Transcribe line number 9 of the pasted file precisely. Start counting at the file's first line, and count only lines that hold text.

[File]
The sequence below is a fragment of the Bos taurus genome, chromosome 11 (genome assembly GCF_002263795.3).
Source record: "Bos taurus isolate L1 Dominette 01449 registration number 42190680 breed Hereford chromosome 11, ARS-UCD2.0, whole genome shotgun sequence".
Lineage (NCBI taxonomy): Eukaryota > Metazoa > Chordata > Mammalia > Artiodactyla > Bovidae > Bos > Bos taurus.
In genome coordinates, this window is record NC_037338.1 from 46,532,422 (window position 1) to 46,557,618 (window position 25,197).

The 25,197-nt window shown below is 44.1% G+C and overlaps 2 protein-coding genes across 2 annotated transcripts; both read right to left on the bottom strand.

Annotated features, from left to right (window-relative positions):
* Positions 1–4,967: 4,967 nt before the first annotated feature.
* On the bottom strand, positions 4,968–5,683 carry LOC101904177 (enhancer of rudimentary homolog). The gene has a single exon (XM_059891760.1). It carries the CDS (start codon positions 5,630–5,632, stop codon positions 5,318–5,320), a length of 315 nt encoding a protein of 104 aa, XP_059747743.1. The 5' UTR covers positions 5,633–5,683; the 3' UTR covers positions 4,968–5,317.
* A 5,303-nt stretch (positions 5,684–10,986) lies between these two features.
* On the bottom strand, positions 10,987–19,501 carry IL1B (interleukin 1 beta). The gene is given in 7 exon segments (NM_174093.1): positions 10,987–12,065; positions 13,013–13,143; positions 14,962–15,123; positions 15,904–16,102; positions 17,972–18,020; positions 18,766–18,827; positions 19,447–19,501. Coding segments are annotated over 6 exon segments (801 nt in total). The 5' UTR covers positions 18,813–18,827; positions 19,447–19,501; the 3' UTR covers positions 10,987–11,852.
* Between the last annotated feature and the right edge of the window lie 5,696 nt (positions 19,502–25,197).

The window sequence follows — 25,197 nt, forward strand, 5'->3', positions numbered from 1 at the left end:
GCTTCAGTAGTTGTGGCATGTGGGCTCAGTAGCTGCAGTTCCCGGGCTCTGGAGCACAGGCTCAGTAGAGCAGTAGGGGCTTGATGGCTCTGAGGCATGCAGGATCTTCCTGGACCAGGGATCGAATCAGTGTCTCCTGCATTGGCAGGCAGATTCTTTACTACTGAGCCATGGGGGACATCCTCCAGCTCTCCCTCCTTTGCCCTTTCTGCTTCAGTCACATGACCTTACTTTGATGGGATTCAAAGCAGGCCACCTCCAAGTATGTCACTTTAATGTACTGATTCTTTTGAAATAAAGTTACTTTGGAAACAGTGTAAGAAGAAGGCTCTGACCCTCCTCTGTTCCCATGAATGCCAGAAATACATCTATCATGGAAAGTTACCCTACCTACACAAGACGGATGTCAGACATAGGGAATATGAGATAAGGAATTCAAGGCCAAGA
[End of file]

* A 5,303-nt stretch (positions 5,684–10,986) lies between these two features.